A200. Tumors;; Medical/surgical destruction;; Sheehan's syndrome
Q201. Dx: 36-yo woman complains of amenorrhea for 1 year, increasingly bad HA, clumsiness and sporadic nipple discharge; beta-hCG levels are normal
A201. Prolactinoma
Q202. Drugs that inhibit DA and as a result, cause hyperprolactinemia; (6)*
A202. The Prolactin Has Magnified My C-cups: TCAs;; Prochlorperazine;; Haloperidol;; Methyldopa;; Metoclopramide: Cimetidine
Q203. Difference b/t Central DI and Nephrogenic DI with respect to ADH
A203. Central DI: inadequate pituitary secretion of ADH; Nephrogenic DI: lack of renal response to ADH
Q204. Etiology of Central DI; (4, 3 are systemic)
A204. PENS:; 1. Posterior pituitary damage (tumor, trauma, etc); 2. Encephalitis;; 3. Neurosyphillis;; 4. Sarcoidosis
Q205. Dx: Psychiatric disorder of compulsive water drinking common in young to middle aged women; polyuria and dilute urine. How is it distinguished from DI?
A205. Psychogenic Polydipsia; difference with DI: PP has a low plasma osmolality
Q206. Etiology of Nephrogenic DI aside from Drugs, renal Dz and electrolyte disorders
A206. Sickle cell
Q207. (3) Drugs that can cause nephrogenic DI
A207. "Liquid DM": Lithium;; Demeclocycline;; Methoxyflurane
Q208. Dx: polyuria (3-15 L/day); thirst; dilute urine (sp gravity < 1.005)
A208. DI
Q209. Dx test for DI; (3)
A209. 1. plasma Osmolality: High; 2. Exogenous ADH: leads to Water deprivation; 3. Infusion of hypertonic saline: no response
Q210. Compare the urine osmolality before and after the infusion of exogenous ADH in: 1. Normal patient; 2. Central DI patient; 3. Nephrogenic DI patient
A210. Normal: High urine Osm -> high urine Osm; Central DI: Low urine Osm -> high urine Osm; Nephrogenic DI: Low urine Osm -> low urine Osm
Q211. Tx for Central DI
A211. Desmopressin (DDAVP)
Q212. Tx for Nephrogenic DI
A212. Thiazide Diuretics
Q213. Definition: Excess production of ADH
A213. SIADH
Q214. basic Etiology of SIADH; (3)
A214. PIE:; Pharmacologic stimulation of hypo-pit axis;; Idiopathic overproduction of axis;; Ectopic production from tumors
Q215. what (2) tumors cause SIADH?
A215. Small cell lung CA; Pancreatic CA
Q216. what are the Idiopathic causes of the overproduction of ADH in SIADH?; (5 in 2 categories)
A216. CNS: encephalitis, trauma, stroke; Pulmonary Dz: TB, pneumonia; *any problem to Lungs or Brain (+ Pancreatic CA) can cause SIADH!
Q217. (4) Pharmacologic causes of SIADH
A217. Carbamazepine;; Chlorpropamide;; Clofibrate;; Vincristine
Q218. (4)* other causes, aside from small cell and pancreatic cell cancer, of ADH secretion
A218. Adrenal failure;; Renal failure;; Edema;; Fluid loss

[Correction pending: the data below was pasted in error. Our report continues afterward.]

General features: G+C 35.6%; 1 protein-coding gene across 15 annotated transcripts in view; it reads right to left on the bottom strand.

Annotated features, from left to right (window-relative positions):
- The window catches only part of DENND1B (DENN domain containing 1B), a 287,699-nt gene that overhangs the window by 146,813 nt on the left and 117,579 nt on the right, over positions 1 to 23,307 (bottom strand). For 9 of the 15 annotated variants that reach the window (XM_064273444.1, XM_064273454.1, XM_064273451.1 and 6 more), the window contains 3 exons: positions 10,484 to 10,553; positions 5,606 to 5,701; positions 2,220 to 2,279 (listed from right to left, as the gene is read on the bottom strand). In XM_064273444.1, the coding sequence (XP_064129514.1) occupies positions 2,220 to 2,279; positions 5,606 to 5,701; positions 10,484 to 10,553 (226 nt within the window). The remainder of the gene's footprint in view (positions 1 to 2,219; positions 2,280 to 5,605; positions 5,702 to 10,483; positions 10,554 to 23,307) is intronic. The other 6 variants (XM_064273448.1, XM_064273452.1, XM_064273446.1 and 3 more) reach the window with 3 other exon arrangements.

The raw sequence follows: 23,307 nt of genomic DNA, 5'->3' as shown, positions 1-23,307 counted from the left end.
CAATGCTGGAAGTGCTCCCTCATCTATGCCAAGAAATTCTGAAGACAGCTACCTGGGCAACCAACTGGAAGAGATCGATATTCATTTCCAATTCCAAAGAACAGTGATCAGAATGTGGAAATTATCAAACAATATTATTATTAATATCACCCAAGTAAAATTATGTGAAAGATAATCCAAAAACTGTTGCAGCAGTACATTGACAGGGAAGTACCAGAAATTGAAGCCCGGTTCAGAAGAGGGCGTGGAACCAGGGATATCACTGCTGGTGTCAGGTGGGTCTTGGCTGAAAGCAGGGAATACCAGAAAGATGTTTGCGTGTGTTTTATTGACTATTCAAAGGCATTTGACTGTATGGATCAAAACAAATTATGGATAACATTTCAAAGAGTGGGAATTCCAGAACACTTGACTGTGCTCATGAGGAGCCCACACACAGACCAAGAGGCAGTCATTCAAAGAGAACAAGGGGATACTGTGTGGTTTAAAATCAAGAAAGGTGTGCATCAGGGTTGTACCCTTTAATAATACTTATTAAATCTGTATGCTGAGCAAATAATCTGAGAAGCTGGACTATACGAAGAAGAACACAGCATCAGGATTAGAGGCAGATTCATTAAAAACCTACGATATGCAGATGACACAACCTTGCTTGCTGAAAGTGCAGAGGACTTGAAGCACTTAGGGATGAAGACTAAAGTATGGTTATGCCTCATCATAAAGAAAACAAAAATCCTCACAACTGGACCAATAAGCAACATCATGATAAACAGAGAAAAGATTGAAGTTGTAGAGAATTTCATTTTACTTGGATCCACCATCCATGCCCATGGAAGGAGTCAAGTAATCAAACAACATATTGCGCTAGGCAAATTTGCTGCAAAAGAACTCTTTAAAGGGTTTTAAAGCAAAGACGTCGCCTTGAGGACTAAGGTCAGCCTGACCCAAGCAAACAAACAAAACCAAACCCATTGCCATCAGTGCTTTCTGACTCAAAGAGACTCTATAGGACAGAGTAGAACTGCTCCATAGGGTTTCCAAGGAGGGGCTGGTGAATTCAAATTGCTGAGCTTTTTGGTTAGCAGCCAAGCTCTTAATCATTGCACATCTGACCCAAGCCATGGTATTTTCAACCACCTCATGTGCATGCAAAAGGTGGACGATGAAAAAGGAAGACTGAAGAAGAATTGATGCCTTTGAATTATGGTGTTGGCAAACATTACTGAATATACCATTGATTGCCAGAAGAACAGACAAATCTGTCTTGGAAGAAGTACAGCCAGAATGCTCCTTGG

Q219. Dx: hyponatremia; low serum osmolality; high urinary sodium; urine osmolality > serum
A219. SIADH
Q220. Tx for SIADH; (2 with fluids, 1 drug)
A220. Fluid restriction;; Hypertonic saline in severe HypoN;; Demeclocycline (lowers CD response to ADH)
Q221. Definition: Disease of impaired bone mineralization
A221. Osteomalacia; (Mineralization = Malacia)
Q222. Osteomalacia in children
A222. Rickets
Q223. Basic etiology of Osteomalacia; (4)
A223. Decreased Calcium absorption;; Dietary Calcium deficiency;; Vitamin D deficiency;; Hypophosphatemia
Q224. Causes of dietary Calcium deficiency; (3)*
A224. Malabsorption syndromes;; Gastrectomy;; Dumping syndrome
Q225. Main Causes of Vitamin D deficiency; (2)
A225. Hepatobiliary and Pancreatic diseases (loss of bile acids or pancreatic lipase reduce absorption of fat-soluble vitamins);; Renal Osteodystrophy
Q226. Causes of Hypophosphatemia; (2)
A226. Renal Tubular Acidosis;; Falconi's syndrome
Q227. Dx: Bone pain, weakness, difficulty walking: broad-based waddling gait with short strides; thoracic kyphosis
A227. Osteomalacia; (Rickets in children)
Q228. What do blood tests show to Dx Osteomalacia?; (3)
A228. Labs:; 1. Low - nml Calcium;; 2. Low - nml Phosphate;; 3. High Alk-phos (possible high PTH)
Q229. Tx for Osteomalacia; (2)
A229. Tx underlying disorder;; Calcium and Vitamin D supplements
Q230. Definition: Systemic disorder resulting in a reduction of bone mass that leads to increased risk of fracture
A230. Osteoporosis
Q231. Risk factors for Osteoporosis; (6)
A231. Elderly Female;; Post-menopause;; Family Hx;; Smoking;; Thin body;; Sedentary lifestyle
Q232. Pathophysiology of Osteoporosis
A232. Reduction of bone mass occurs due to an imbalance b/t bone acquisition and bone reabsorption;; without change in the ratio of mineral to organic bone